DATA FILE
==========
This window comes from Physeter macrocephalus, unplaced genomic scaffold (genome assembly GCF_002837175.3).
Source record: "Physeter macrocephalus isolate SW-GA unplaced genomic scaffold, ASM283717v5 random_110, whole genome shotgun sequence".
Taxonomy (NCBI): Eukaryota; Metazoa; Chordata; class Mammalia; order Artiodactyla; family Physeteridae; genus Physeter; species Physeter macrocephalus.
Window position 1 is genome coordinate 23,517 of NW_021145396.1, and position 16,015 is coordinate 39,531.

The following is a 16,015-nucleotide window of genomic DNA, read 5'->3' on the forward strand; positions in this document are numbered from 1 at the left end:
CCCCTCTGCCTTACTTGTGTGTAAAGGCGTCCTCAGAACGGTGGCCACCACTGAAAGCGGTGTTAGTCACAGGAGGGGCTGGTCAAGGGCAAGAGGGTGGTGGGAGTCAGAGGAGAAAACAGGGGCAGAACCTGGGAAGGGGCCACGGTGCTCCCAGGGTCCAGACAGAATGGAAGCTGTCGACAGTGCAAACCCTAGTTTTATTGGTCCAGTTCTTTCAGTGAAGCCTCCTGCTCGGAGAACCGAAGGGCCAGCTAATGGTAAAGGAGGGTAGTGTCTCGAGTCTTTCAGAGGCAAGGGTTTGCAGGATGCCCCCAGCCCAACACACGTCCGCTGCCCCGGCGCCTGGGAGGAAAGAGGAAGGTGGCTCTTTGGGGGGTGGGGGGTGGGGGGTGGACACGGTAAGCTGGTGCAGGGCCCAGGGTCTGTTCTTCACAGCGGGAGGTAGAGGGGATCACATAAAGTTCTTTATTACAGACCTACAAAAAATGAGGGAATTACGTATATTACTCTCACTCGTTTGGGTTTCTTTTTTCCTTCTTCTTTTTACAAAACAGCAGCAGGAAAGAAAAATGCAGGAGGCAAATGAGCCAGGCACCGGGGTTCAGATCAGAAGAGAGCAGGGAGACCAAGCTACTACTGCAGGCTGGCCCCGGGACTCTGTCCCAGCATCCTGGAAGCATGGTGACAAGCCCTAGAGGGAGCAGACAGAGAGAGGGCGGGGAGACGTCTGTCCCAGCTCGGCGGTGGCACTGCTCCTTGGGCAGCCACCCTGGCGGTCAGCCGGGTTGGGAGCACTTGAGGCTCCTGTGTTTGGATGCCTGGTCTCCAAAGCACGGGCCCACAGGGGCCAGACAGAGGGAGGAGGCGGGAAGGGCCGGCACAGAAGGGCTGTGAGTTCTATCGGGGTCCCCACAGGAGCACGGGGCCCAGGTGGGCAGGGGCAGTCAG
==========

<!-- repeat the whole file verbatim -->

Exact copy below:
This window comes from Physeter macrocephalus, unplaced genomic scaffold (genome assembly GCF_002837175.3).
Source record: "Physeter macrocephalus isolate SW-GA unplaced genomic scaffold, ASM283717v5 random_110, whole genome shotgun sequence".
Taxonomy (NCBI): Eukaryota; Metazoa; Chordata; class Mammalia; order Artiodactyla; family Physeteridae; genus Physeter; species Physeter macrocephalus.
Window position 1 is genome coordinate 23,517 of NW_021145396.1, and position 16,015 is coordinate 39,531.

The following is a 16,015-nucleotide window of genomic DNA, read 5'->3' on the forward strand; positions in this document are numbered from 1 at the left end:
CCCCTCTGCCTTACTTGTGTGTAAAGGCGTCCTCAGAACGGTGGCCACCACTGAAAGCGGTGTTAGTCACAGGAGGGGCTGGTCAAGGGCAAGAGGGTGGTGGGAGTCAGAGGAGAAAACAGGGGCAGAACCTGGGAAGGGGCCACGGTGCTCCCAGGGTCCAGACAGAATGGAAGCTGTCGACAGTGCAAACCCTAGTTTTATTGGTCCAGTTCTTTCAGTGAAGCCTCCTGCTCGGAGAACCGAAGGGCCAGCTAATGGTAAAGGAGGGTAGTGTCTCGAGTCTTTCAGAGGCAAGGGTTTGCAGGATGCCCCCAGCCCAACACACGTCCGCTGCCCCGGCGCCTGGGAGGAAAGAGGAAGGTGGCTCTTTGGGGGGTGGGGGGTGGGGGGTGGACACGGTAAGCTGGTGCAGGGCCCAGGGTCTGTTCTTCACAGCGGGAGGTAGAGGGGATCACATAAAGTTCTTTATTACAGACCTACAAAAAATGAGGGAATTACGTATATTACTCTCACTCGTTTGGGTTTCTTTTTTCCTTCTTCTTTTTACAAAACAGCAGCAGGAAAGAAAAATGCAGGAGGCAAATGAGCCAGGCACCGGGGTTCAGATCAGAAGAGAGCAGGGAGACCAAGCTACTACTGCAGGCTGGCCCCGGGACTCTGTCCCAGCATCCTGGAAGCATGGTGACAAGCCCTAGAGGGAGCAGACAGAGAGAGGGCGGGGAGACGTCTGTCCCAGCTCGGCGGTGGCACTGCTCCTTGGGCAGCCACCCTGGCGGTCAGCCGGGTTGGGAGCACTTGAGGCTCCTGTGTTTGGATGCCTGGTCTCCAAAGCACGGGCCCACAGGGGCCAGACAGAGGGAGGAGGCGGGAAGGGCCGGCACAGAAGGGCTGTGAGTTCTATCGGGGTCCCCACAGGAGCACGGGGCCCAGGTGGGCAGGGGCAGTCAG